Similar to Time on Task Intermediate, Time on Task Advanced also requires the student to construct a building piece by piece with attention. This time, however, the building is a skyscraper, components are brought via helicopter, and there;s a lot more going on in the background.

Where before there was just a parking lot with rolling hills, now there;s an entire cityscape to see!

Discriminatory processing will teach you how to take in different bits of information and recognize what is important and what you can filter.

In Discriminatory Processing Beginner, the student is given a first person point of view perspective of a spaceship cockpit. Beyond the dashboard a field of stars is clearly visible. As has been true of all Edufeedback games, the student must focus to start the exercise. If the student is distracted or daydreaming, they will hear an audio prompt that says, “Focus to refuel.”

Once the student is mentally attentive, the spaceship begins its journey through the galaxy. On the way, two types of asteroids will come at the ship; white ones and red ones, (in effect presenting two types of stimuli to discriminate between). The white asteroids can damage the ship, so the student must hit the keyboard space bar anytime a white asteroid approaches. This willraise the ship;s shields and protect it from taking damage. Timing is important here, because if the space bar is hit too early, the shields will go back down before the asteroid makes contact. If the space bar is hit too late, the ship takes damage.

The second type of asteroid, the red type, is actually made of energy that the ship can absorb. As such, the student should simply let the red asteroids come aboard. So, press the space bar for the white; do nothing for the red. And again, if the student becomes distracted or starts day dreaming, the ship will stop moving and they will hear, “Focus to refuel.”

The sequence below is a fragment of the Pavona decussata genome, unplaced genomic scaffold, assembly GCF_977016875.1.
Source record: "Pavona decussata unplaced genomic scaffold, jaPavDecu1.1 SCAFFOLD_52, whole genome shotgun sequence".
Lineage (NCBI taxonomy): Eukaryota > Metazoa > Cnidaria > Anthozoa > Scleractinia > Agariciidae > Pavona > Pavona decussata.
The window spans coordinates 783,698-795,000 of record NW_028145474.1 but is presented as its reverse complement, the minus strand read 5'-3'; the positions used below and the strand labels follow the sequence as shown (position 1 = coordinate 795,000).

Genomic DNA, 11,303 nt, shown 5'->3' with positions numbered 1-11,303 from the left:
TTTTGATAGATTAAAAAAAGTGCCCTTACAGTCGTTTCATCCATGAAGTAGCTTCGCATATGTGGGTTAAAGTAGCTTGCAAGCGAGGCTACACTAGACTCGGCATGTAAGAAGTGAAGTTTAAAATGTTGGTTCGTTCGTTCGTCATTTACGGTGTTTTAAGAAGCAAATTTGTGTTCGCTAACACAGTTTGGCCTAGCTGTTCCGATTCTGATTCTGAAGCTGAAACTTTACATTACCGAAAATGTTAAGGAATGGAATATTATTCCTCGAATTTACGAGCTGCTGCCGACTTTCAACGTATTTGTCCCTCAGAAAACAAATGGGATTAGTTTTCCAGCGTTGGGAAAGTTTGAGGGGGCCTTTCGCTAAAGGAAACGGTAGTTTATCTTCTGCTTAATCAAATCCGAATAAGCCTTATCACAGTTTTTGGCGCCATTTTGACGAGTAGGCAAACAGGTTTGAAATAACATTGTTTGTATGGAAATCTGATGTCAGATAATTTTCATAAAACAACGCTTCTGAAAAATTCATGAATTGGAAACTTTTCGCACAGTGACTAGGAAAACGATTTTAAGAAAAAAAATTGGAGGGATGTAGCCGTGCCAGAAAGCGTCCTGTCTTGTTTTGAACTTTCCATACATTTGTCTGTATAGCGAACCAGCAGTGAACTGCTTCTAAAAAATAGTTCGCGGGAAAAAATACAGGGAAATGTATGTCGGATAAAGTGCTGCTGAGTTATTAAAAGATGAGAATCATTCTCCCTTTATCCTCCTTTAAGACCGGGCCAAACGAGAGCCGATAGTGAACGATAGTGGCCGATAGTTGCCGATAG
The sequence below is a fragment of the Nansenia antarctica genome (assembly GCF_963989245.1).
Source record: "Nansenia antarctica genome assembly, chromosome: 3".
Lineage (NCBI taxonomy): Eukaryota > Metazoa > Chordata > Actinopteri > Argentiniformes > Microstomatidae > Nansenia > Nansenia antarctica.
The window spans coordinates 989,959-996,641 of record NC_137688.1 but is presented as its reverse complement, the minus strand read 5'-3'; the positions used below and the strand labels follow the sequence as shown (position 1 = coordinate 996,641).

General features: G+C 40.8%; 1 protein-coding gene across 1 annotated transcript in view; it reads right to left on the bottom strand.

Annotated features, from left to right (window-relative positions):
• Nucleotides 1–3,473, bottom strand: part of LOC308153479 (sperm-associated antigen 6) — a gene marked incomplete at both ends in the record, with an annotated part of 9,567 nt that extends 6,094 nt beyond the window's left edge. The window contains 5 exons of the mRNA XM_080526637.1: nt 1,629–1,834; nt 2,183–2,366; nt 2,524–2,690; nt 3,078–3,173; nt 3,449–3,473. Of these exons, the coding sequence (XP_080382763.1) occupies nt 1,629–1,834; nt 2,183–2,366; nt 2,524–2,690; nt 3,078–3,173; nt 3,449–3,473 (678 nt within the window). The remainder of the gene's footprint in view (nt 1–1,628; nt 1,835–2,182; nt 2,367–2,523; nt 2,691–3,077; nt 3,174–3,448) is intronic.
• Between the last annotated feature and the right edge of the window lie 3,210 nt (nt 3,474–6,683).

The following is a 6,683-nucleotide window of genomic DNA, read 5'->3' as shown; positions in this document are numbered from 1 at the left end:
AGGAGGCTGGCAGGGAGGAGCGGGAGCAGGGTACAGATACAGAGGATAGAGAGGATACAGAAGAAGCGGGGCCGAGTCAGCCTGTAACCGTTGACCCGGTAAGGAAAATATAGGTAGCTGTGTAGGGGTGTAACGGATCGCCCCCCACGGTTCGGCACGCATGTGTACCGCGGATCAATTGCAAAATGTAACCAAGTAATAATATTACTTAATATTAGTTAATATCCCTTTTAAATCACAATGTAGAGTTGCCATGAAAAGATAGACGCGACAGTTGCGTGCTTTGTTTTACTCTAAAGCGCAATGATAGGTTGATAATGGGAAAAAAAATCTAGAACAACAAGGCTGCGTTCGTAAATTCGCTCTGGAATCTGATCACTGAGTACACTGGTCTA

Discriminatory Processing Intermediate is identical to Discriminatory Processing Beginner, except that now other space ships will fly past in an attempt to distract the student. No action needs to be taken for these other ships. Starflyer Intermediate also has a more “populated” galaxy. While Beginner simply has a field of stars, Intermediate boasts planets and moons as well.

Discriminatory Processing Advanced is identical to Discriminatory Processing Intermediate, except that the asteroids and distractions come faster, and sometimes in quick succession.

short term memoryShort term memory teaches you how to process information (both visual and auditory) and hold that information in short term memory long enough for recall. This will help you develop your ability to remember dates, names, items in a list, and other facts.

Short term memory teaches you how to process information (both visual and auditory) and hold that information in short term memory long enough for recall. This helps with not only following directions, but also things like remembering pone numbers, or names, or even a grocery list!

The initial screen shows four giant blocks of differing colors, (Blue, Purple, Red, and Green). They are arranged like an upside down “T”, with three blocks on the bottom and one block on the top middle. The arrangement of these blocks exactly matches the arrangement of the up, down, left and right arrow keys on most computer keyboards. Mind Maze is unique in that it uses the arrow keys to control the game, in addition to focus. Indeed, as is true of all Edufeedback exercises, Mind Maze is activated by attention, so once the student is in a focused mental state, a prompt will say “Activating Sequence”, and the four blocks will light up and beep in a random sequence. Once the student has been given the sequence, (the entire sequence), he or she is to use the arrow keys to give the sequence back, so to speak. To put it another way, the student sees/hears a string of information, and they must hold it in short term memory long enough to mimic what they absorbed. The more successfully the student can do this, the longer the sequences will get. On Mind Maze Beginner, the game starts with sequences of two.

Focus is still a very large part of this exercise, since sequences are only offered if the student is attentive. If a student becomes distracted or starts daydreaming, Mind Maze will pause and the word “Focus” will pop up on the screen until concentration is regained.

Mind Maze Intermediate looks exactly like Mind Maze Beginner, except that whenever a sequence is offered, a fifth block flashes at the bottom of the screen. Whatever color this block is, (Blue, Purple, Red, or Green), is an “off limits” color. This means that if that color appears in the offered sequence, the student must pass it over, (ignoring it when hitting the arrow keys). In this way, not only is short term memory sequencing still being developed, but now there is the added element of discrimination. In the real world, this would allow someone like John to attend to the instructions he needs to be successful, while ignoring any unimportant or distracting “clutter”.